The risks and disadvantage continue throughout life, regardless of education or economic status: in corporate America, in the jobs you were overlooked for or never promoted to, despite being overqualified and performing at a level that is multiples above your counterparts’ performance. That’s another conversation black parents have with their children, in order to compete, you have to be at least twice as good

That is the requirement when you are black in America.



Many of you reading this will ask why black professionals in any field have a difficult time showcasing these racism issues, and the reason is not because we have not pointed them out, it is because white people are looking for a plausible answer such as “there must have been something wrong with the business model.” 

The problem is exacerbated when agencies and corporations look to remove individuals who have been uncovered as racially biased and have become an embarrassment and liability to the company, but the lack the courage or will to fire them for fear of being brought into a wrongful termination suit. Instead, racist elements are “failed up” the corporate/municipal ladder because it is easier to promote someone up and out of the way than to terminate them. So, the racists win by garnering additional power to stop progress on other transactions, and potentially becoming a hindrance in the same transaction again at some point in the future.

What is needed at this time is white American to stop running from this issue, and stop running from your privilege because it what we need from our allies and counterparts that will help us deal with racism. White America’s incredulous, and historic knee-jerk response has become cliché among African Americans: “How do you know it is racism?” “Come on, there has to be a reason besides that.” “There has to be a fundamental underwriting issue.” Actually, there are no problems with our projects, our deals pencil out with great returns so your credit committee needs to be questioned, we solve problems when other falter, we must not fail because we are not given a second chance, so how do we know it is racism. It is racism because our white counterparts that have the same issues are able to finance their transactions, are held in the highest esteem, and revered as hero’s while we are not treated the same. Racism hides inherently in the shadows of this very line of questioning and is exactly what those in deep denial would want you to embark on, a line of questioning because there is no definitive answer that will satisfy them, and this is how the racists win their position: They make it incumbent upon logical people to question the experience, and to look for logical responses within illogical patterns of facts that do not constitute an answer as it pertains to a particular situation. Again, the reason for this is right in front of you. It always has been. It’s racism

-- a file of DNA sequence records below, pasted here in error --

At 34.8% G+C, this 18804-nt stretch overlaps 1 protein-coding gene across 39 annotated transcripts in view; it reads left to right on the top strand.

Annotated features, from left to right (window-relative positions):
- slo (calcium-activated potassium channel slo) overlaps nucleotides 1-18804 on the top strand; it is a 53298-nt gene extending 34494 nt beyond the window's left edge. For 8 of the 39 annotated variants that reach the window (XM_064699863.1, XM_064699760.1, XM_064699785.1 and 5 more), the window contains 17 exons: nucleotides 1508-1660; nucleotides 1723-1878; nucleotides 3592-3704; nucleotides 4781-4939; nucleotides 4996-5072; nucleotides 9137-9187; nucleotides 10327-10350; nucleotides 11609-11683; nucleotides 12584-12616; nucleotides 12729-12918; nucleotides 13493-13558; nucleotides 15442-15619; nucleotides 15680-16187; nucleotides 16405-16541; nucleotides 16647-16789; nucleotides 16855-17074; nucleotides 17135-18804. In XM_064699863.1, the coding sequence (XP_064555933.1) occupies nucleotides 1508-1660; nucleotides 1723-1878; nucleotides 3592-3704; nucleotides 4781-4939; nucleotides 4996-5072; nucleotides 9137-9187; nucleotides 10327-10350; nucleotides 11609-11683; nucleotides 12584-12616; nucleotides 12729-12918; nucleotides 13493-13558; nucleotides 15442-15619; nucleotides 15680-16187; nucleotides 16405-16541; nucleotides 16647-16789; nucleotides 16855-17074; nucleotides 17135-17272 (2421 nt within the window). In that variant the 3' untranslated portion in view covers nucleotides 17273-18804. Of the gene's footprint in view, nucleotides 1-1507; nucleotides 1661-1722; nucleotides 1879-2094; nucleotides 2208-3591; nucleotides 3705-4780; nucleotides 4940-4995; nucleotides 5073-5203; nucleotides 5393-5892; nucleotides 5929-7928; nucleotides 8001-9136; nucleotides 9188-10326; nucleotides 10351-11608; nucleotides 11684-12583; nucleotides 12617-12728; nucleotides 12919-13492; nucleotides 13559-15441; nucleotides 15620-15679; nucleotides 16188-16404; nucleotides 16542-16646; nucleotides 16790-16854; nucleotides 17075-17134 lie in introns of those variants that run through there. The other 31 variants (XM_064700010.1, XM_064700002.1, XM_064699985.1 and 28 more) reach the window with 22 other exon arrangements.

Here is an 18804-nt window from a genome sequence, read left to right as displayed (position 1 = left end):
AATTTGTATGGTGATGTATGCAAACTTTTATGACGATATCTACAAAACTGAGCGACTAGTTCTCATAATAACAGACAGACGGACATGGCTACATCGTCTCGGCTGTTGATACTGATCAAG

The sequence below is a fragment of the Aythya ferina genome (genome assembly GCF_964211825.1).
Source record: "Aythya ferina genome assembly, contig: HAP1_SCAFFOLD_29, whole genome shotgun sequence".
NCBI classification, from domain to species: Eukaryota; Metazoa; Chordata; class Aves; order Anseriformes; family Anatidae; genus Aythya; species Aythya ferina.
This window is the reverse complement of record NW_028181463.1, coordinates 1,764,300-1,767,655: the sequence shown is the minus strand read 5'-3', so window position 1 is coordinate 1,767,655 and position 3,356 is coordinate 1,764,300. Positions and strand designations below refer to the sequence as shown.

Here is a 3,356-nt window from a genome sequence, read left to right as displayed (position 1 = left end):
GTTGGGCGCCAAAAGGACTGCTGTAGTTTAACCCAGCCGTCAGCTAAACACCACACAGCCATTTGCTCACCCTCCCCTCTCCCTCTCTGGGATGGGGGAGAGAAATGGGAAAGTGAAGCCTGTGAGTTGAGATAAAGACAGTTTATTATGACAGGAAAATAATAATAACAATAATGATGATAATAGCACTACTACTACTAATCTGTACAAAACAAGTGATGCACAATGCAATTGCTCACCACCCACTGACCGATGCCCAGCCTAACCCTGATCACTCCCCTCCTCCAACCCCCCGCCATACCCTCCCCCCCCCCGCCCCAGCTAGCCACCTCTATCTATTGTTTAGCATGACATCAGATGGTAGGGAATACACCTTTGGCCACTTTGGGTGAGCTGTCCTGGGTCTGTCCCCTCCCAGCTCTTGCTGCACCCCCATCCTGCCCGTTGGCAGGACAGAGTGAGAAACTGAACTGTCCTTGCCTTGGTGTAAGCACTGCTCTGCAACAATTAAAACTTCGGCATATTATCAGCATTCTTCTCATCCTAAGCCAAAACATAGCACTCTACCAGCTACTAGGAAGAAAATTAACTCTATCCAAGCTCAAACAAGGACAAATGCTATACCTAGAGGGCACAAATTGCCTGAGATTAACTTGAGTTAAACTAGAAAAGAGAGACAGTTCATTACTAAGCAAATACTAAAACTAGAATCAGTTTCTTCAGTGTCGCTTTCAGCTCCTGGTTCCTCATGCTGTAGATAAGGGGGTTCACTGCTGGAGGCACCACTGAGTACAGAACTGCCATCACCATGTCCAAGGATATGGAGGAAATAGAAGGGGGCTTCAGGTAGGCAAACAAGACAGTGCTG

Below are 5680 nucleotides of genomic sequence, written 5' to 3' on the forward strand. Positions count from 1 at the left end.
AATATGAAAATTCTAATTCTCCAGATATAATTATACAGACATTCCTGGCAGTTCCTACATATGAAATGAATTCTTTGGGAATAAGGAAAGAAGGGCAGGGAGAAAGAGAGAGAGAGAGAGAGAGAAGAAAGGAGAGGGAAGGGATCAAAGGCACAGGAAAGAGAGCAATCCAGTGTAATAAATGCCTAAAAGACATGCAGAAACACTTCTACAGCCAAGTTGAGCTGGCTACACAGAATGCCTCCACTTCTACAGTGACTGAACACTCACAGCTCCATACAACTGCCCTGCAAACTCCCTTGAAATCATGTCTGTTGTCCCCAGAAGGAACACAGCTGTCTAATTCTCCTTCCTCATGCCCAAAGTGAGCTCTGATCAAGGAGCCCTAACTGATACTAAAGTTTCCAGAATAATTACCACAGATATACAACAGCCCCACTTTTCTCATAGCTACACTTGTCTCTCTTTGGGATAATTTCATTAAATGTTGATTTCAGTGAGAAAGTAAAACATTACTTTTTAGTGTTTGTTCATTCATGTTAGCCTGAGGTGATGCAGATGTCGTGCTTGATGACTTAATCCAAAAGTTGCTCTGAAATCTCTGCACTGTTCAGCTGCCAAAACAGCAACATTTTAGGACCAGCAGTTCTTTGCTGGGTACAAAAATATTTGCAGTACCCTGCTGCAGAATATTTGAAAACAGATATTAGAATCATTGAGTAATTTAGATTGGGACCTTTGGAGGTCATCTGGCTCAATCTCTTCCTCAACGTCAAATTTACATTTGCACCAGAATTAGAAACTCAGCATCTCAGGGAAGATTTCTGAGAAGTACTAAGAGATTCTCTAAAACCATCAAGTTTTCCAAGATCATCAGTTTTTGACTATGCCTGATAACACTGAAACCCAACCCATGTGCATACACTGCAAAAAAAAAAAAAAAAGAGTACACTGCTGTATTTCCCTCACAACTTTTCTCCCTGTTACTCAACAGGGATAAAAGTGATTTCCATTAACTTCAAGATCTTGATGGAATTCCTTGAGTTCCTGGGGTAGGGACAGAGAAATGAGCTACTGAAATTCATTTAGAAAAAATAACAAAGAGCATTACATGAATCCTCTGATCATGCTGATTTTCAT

If we are serious about our intentions and truly want social change for the better, know that it will only come when our white counterparts resolve to stand beside us, fighting to root out racism across the spectrum. The change will not be complete or permanent or totally secure if we only address this cancer in isolated sectors while allowing it to incubate and spread from others. The net positive effect of real change will be the overturning of hundreds of year of the norm in our society and supplanted by a new, inclusive societal norm that works toward the betterment of all.



It is frustrating to hear intelligent people say to me, “You didn’t experience racism,” or “You have been successful,” with judgment in the unstated but implied question, why haven’t others? Success and money do not thwart the experience driven by the racists. But it is not obvious to those on the outside that success for black Americans is achieved despite and in the face of racism; it comes by having successfully jumped every hurdle put in your path and the ability to still kept pace with your white counterparts who have no such hurdles because of a skin color. Our successes have come with unnecessary interference, additional tests and obstructions that limit, delay which diminish those successes. However the silver lining is these successes also come from assistance from the white allies that have been quiet fans of our work, our insight and tenacity that together we have pushed to make our projects work.